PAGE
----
Keep the Aspidistra Flying

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Penguin Books Limited, Oct 26, 2000 - Fiction - 288 pages
3 Reviews
Gordon Comstock loathes dull, middle-class respectability and worship of money. He gives up a 'good job' in advertising to work part-time in a bookshop, giving him more time to write. But he slides instead into a self-induced poverty that destroys his creativity and his spirit. Only Rosemary, ever-faithful Rosemary, has the strength to challenge his commitment to his chosen way of life. Through the character of Gordon Comstock, Orwell reveals his own disaffection with the society he once himself renounced.

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User Review  - bruchu - LibraryThing

On Imperialism and War This is the second in the series of re-publishing of George Orwell essays edited by George Packer. The focus of this collection is to highlight Orwell's more journalistic side ... Read full review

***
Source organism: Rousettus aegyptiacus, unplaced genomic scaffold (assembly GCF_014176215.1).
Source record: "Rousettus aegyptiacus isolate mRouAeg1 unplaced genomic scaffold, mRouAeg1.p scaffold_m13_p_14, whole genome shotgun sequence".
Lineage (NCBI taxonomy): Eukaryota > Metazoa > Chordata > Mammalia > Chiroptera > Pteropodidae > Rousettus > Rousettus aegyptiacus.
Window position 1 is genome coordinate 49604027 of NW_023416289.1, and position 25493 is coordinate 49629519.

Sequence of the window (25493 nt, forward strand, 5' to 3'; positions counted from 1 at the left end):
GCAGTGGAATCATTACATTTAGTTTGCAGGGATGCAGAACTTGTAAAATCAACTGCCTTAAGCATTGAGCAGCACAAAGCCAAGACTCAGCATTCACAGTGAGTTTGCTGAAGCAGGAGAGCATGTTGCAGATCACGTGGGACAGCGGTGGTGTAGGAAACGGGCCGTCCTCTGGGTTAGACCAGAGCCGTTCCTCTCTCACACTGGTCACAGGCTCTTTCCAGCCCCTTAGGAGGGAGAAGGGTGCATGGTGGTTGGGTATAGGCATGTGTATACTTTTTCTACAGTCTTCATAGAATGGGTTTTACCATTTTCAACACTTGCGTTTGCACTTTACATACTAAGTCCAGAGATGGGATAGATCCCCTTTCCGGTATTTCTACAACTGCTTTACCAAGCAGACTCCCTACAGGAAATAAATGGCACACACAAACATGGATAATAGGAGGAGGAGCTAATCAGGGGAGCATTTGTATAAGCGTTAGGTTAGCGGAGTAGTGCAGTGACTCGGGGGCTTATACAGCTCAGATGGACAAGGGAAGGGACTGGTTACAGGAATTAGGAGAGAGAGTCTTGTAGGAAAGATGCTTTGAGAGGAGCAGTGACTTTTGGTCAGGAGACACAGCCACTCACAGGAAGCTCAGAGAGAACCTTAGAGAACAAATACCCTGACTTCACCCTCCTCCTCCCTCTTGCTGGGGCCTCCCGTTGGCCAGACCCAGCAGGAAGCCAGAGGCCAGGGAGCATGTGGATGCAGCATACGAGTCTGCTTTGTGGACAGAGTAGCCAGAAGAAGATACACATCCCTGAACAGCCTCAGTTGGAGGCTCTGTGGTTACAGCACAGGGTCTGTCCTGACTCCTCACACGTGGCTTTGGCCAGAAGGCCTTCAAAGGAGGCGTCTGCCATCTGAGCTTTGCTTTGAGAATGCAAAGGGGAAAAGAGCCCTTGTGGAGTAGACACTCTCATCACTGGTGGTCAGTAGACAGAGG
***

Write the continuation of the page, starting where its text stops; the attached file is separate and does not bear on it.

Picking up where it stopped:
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I don't regret reading it. But, I wouldnt remonded it to anyone. Orwell himself hated this book and only wrote it because he needed the money.
I found the main character extreamly frustrating and
didn't like him, at all. Also the book is quite depressing, and I dont tend to read books because I feel like being depressed.  

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About the author (2000)

Eric Arthur Blair (1903-1950), better known by his pen-name, George Orwell, was born in India, where his father worked for the Civil Service. An author and journalist, Orwell was one of the most prominent and influential figures in twentieth-century literature. His unique political allegory Animal Farm was published in 1945, and it was this novel, together with the dystopia of Nineteen Eighty-Four (1949), which brought him world-wide fame. His novels and non-fiction include Burmese Days, Down and Out in Paris and London, The Road to Wigan Pier and Homage to Catalonia.

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